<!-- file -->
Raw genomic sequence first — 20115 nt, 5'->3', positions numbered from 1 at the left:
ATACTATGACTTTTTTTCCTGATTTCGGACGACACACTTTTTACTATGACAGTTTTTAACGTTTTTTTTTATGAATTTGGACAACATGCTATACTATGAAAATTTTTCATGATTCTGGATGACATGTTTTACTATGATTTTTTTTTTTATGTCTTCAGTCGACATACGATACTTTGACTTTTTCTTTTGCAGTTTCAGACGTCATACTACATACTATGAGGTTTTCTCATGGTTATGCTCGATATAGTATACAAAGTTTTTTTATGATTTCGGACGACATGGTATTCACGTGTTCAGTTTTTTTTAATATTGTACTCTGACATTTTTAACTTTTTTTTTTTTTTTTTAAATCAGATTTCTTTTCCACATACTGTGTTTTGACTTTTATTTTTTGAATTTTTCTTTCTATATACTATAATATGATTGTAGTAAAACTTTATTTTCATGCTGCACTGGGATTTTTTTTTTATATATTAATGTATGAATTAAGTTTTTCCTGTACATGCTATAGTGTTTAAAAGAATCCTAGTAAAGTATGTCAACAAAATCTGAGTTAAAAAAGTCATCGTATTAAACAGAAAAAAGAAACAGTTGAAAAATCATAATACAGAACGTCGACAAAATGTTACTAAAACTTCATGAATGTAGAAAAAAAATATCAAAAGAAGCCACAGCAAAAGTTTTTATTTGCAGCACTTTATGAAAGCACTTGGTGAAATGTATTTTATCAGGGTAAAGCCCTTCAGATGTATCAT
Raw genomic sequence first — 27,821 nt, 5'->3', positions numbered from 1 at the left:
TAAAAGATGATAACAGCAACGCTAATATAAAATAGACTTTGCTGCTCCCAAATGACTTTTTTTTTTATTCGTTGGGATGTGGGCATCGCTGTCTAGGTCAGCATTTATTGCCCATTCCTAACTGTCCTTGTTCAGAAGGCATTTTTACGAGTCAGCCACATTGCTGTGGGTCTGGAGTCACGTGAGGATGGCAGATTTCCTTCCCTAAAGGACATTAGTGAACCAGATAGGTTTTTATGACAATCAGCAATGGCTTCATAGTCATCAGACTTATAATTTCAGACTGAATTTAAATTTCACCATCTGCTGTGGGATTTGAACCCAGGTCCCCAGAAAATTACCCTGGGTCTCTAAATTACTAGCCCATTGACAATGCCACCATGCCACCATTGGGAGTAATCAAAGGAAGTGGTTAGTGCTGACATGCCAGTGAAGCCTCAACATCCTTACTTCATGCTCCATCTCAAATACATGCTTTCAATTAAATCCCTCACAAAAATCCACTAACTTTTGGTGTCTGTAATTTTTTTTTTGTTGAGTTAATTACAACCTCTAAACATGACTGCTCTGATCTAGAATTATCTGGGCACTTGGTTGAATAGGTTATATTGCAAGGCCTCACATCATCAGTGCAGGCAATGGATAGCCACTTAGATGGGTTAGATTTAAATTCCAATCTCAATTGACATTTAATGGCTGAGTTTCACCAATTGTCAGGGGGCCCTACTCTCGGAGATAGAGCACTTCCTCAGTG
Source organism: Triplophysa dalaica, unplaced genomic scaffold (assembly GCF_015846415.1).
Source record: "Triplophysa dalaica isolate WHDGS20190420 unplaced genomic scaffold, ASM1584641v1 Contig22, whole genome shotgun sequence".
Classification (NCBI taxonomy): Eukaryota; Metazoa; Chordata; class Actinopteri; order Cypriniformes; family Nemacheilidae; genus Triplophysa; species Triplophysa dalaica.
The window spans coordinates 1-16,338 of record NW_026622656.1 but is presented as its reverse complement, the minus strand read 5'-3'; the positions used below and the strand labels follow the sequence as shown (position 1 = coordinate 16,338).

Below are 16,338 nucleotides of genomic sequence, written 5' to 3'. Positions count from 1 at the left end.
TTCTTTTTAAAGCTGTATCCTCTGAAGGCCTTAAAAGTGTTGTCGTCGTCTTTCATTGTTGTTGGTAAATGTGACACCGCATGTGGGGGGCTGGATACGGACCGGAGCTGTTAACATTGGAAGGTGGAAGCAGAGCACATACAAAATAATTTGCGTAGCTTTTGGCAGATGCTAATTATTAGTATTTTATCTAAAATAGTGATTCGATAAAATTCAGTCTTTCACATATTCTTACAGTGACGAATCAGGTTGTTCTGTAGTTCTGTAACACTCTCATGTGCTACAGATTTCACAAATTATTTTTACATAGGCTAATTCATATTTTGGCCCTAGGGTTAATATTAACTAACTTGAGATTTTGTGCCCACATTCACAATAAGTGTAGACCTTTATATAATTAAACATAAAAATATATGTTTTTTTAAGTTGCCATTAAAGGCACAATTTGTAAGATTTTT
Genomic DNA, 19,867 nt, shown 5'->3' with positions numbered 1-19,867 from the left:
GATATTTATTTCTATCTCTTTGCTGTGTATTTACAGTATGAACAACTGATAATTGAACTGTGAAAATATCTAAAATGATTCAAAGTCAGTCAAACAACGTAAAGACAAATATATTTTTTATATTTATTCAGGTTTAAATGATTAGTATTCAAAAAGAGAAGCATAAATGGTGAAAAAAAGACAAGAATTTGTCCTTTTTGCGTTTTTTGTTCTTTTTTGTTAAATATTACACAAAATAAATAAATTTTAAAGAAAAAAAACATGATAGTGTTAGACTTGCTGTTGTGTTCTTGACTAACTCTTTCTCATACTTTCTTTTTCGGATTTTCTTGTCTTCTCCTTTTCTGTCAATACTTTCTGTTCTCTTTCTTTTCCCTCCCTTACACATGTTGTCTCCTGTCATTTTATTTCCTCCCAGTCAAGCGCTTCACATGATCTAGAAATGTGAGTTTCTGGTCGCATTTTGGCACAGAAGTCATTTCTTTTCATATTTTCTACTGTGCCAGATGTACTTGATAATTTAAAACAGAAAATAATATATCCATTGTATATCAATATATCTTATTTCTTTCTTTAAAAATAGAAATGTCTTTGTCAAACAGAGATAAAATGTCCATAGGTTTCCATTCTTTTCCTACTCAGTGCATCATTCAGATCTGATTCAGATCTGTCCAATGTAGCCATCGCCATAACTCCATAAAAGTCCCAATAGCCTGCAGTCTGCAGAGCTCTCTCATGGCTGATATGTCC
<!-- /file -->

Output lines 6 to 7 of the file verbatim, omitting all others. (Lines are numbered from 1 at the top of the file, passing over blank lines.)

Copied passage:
Source record: "Triplophysa dalaica isolate WHDGS20190420 unplaced genomic scaffold, ASM1584641v1 Contig22, whole genome shotgun sequence".
Classification (NCBI taxonomy): Eukaryota; Metazoa; Chordata; class Actinopteri; order Cypriniformes; family Nemacheilidae; genus Triplophysa; species Triplophysa dalaica.